Amid stagnant growth in household energy consumption caused by the prolonged recession, the electricity and gas industries are locked in fierce competition for sale of safe, cheap energy to homes.

The power industry is selling what it calls a “totally electrified housing concept” in which electricity is used for lighting, air conditioning, cooking, heating water and floor heating.

The industry says that unlike gas and kerosene, electricity is safe and clean because it does not use a flame. It is also economical, thanks to discounted rates on nighttime power use.

Earlier this year, Tokyo Electric Power Co. inaugurated a so-called next-generation all-electrified-condominium study group with eight major real estate companies to promote sales of electricity-only housing.

Tepco, the nation’s largest power supplier, lags far behind other power companies in terms of the ratio of all-electric housing to newly built residential buildings.

The ratio is expected to stand around 5 percent at the end of the current fiscal year, compared with about 19 percent for both Chugoku Electric Power Co. and Kansai Electric Power Co. and about 16 percent for Chubu Electric Power Co.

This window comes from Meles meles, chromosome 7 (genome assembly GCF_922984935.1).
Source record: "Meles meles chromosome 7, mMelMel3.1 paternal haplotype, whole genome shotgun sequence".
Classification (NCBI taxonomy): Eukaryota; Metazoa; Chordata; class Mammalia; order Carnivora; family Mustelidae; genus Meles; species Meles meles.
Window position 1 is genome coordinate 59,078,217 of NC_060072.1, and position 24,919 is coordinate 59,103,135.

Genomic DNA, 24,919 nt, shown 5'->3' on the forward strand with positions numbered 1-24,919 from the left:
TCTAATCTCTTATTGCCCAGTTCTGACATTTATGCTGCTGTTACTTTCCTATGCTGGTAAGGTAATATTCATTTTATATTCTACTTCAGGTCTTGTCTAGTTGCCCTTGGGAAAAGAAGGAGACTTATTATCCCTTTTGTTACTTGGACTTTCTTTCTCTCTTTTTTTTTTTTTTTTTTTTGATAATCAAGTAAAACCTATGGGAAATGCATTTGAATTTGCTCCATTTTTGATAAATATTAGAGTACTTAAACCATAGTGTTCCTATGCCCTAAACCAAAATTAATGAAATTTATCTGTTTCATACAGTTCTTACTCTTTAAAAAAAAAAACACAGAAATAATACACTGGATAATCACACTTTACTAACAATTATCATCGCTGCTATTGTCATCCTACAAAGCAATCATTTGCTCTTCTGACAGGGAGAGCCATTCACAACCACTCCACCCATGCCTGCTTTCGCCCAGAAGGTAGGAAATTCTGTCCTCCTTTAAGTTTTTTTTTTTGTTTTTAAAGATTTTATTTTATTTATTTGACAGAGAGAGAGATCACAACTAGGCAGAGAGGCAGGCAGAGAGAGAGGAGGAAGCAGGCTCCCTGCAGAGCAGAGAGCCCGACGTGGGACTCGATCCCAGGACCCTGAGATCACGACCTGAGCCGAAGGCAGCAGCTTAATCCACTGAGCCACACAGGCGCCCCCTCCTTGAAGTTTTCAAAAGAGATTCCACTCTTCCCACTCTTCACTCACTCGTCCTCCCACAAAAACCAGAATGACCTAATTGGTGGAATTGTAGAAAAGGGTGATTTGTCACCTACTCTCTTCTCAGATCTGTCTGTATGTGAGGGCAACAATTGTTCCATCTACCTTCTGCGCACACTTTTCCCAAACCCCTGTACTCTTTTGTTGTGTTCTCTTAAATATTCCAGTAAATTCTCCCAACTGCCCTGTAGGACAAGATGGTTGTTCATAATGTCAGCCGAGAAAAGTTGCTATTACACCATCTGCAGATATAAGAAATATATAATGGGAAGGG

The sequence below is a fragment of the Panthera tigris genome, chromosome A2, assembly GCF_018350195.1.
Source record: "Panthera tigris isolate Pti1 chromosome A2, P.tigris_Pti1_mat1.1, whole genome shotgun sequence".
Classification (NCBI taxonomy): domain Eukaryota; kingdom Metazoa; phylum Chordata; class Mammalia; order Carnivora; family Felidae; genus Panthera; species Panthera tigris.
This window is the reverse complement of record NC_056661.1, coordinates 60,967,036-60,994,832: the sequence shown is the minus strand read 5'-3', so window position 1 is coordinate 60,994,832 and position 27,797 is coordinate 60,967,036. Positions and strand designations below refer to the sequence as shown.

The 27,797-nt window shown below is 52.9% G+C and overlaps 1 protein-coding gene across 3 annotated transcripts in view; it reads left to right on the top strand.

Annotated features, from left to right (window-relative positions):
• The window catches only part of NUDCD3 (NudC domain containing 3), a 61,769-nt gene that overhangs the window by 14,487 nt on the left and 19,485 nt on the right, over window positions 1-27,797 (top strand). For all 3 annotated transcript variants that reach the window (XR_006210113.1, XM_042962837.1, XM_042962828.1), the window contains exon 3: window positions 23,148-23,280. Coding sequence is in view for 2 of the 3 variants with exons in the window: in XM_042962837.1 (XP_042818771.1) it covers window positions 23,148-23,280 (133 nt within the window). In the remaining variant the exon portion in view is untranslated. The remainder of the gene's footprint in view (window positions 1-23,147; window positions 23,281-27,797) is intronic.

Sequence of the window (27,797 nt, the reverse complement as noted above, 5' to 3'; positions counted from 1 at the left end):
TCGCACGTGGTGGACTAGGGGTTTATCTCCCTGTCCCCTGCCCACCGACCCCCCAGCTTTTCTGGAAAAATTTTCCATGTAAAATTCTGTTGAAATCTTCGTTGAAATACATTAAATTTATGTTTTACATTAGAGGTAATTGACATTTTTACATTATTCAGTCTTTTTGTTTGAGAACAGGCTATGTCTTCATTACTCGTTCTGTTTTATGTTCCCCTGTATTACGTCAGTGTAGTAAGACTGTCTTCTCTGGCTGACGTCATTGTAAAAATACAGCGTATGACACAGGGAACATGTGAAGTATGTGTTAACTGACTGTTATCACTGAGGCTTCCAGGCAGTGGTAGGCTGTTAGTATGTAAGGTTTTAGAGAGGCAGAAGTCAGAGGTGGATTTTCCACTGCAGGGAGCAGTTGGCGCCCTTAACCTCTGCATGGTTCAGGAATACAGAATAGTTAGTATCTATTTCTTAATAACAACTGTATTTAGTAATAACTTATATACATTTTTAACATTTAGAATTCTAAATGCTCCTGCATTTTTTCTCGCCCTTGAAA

Akira Takahashi of Tepco’s marketing and customer relations department attributed the slower growth in all-electric residences in the Tokyo area to Tepco calling on customers to conserve electricity in the years leading up to the asset-inflated bubble economy due to fears of supply shortages.

He said last year’s suspension of Tepco’s nuclear plant operations due to the utility’s coverup of reactor faults also adversely affected its marketing efforts.

“This year we are determined to go on the offensive and strive to raise the ratio to 15 percent in three years,” he said.

Takahashi is confident that Tepco can achieve the target. A variety of energy-saving electric appliances have been put into practical use, including induction heating cooking heaters with strong thermal energy equivalent to gas stoves, and water heaters that cool or heat water by efficiently gathering and moving heat extracted from the air, he said.

Amid the rapid aging of Japan’s population, Tepco is also riding on the strength of a trend favoring electrical appliances that are less likely to cause fires than gas units.

Not to be outdone, the gas industry has been promoting sales of home-use gas cogeneration systems to produce electricity and heat for powering electric appliances and heaters.

Industry watchers say a cogeneration system, mainly used during morning and evening hours when hot water is in high demand, helps households save energy costs.

Last spring, natural gas companies Osaka Gas Co., Toho Gas Co. and Saibu Gas Co. began

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